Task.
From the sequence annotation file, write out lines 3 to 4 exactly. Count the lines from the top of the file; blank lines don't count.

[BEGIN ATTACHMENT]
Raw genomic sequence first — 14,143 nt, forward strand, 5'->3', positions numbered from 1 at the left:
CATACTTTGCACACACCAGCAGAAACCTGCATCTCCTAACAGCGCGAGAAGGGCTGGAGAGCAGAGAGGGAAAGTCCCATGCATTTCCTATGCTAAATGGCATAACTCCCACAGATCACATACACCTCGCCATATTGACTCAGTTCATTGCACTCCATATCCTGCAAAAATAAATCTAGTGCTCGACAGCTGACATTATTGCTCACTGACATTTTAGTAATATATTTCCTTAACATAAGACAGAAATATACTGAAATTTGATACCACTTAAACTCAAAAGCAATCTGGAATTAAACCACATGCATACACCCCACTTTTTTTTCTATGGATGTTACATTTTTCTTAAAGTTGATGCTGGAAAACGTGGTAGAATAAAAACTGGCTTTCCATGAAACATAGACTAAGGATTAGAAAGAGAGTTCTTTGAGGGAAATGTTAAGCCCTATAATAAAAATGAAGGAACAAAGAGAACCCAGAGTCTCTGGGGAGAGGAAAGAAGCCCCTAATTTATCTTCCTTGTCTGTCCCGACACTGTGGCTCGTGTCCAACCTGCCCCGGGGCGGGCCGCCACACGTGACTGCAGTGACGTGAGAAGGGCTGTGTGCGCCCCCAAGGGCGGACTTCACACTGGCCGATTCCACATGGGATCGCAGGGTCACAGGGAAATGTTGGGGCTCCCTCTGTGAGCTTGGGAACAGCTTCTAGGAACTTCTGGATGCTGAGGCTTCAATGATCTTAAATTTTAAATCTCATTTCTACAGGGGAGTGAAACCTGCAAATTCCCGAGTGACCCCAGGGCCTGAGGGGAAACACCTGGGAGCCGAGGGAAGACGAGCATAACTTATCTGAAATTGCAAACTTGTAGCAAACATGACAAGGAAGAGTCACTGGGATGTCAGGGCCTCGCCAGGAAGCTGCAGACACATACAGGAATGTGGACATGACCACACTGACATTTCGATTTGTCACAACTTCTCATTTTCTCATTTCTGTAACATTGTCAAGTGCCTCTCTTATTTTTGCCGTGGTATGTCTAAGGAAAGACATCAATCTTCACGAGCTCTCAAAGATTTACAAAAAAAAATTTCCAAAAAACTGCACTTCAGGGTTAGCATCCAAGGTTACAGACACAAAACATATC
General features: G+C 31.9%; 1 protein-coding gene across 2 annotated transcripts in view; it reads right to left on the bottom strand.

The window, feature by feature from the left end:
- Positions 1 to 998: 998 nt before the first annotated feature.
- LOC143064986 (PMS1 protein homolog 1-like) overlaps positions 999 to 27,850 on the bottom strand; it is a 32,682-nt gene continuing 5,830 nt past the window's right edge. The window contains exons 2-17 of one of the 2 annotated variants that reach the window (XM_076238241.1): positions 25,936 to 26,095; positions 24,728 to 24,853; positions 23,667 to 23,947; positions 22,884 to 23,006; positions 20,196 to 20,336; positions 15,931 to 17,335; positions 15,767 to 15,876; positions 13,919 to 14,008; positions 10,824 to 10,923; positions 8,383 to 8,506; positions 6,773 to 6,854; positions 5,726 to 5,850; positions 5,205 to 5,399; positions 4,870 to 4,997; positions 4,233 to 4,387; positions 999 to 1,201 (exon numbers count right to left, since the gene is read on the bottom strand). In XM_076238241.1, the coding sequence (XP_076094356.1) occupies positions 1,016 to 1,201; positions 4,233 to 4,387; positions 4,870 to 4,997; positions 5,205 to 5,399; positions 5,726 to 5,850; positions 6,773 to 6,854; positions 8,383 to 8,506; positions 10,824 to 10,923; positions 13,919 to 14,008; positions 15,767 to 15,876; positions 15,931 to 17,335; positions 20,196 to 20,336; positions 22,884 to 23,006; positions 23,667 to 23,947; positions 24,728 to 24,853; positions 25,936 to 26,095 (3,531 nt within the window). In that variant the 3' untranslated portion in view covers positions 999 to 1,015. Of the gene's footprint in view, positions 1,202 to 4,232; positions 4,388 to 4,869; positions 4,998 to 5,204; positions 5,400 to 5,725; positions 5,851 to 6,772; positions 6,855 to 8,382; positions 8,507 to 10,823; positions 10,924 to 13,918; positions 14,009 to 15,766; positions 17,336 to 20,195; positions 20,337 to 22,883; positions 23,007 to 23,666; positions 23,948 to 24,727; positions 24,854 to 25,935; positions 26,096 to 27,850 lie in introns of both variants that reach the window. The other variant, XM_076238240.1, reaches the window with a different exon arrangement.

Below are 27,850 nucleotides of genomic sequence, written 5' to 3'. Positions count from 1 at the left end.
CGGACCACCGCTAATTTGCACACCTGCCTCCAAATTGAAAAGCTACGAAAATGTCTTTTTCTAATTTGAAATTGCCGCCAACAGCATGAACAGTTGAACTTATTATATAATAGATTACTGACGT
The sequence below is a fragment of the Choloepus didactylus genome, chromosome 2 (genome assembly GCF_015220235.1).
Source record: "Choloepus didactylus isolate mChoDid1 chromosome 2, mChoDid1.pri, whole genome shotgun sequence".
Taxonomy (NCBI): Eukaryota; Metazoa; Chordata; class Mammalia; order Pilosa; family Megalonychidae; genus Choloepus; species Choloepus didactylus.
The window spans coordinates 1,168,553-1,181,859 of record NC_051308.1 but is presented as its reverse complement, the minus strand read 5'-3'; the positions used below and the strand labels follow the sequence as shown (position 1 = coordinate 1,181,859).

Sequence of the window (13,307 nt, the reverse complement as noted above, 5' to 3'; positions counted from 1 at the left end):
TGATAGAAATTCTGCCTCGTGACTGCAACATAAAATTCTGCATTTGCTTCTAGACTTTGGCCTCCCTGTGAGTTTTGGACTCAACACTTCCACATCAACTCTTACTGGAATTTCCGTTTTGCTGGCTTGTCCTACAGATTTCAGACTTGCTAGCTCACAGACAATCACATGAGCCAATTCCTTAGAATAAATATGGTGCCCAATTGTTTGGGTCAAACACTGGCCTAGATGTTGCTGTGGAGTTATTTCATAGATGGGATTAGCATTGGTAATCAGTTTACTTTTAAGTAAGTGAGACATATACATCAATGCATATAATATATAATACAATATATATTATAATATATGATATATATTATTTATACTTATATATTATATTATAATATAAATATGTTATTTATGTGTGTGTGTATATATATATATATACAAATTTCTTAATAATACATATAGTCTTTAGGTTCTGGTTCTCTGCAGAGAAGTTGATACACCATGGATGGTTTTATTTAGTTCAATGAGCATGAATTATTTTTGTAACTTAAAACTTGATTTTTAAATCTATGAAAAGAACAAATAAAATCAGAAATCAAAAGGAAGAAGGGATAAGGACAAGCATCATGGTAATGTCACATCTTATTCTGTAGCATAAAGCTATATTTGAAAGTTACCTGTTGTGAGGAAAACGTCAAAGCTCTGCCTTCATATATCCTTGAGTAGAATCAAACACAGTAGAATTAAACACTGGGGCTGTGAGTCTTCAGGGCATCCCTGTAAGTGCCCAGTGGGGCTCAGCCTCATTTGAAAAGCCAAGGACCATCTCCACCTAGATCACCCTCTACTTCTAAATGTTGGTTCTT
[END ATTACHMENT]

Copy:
General features: G+C 31.9%; 1 protein-coding gene across 2 annotated transcripts in view; it reads right to left on the bottom strand.

The window, feature by feature from the left end: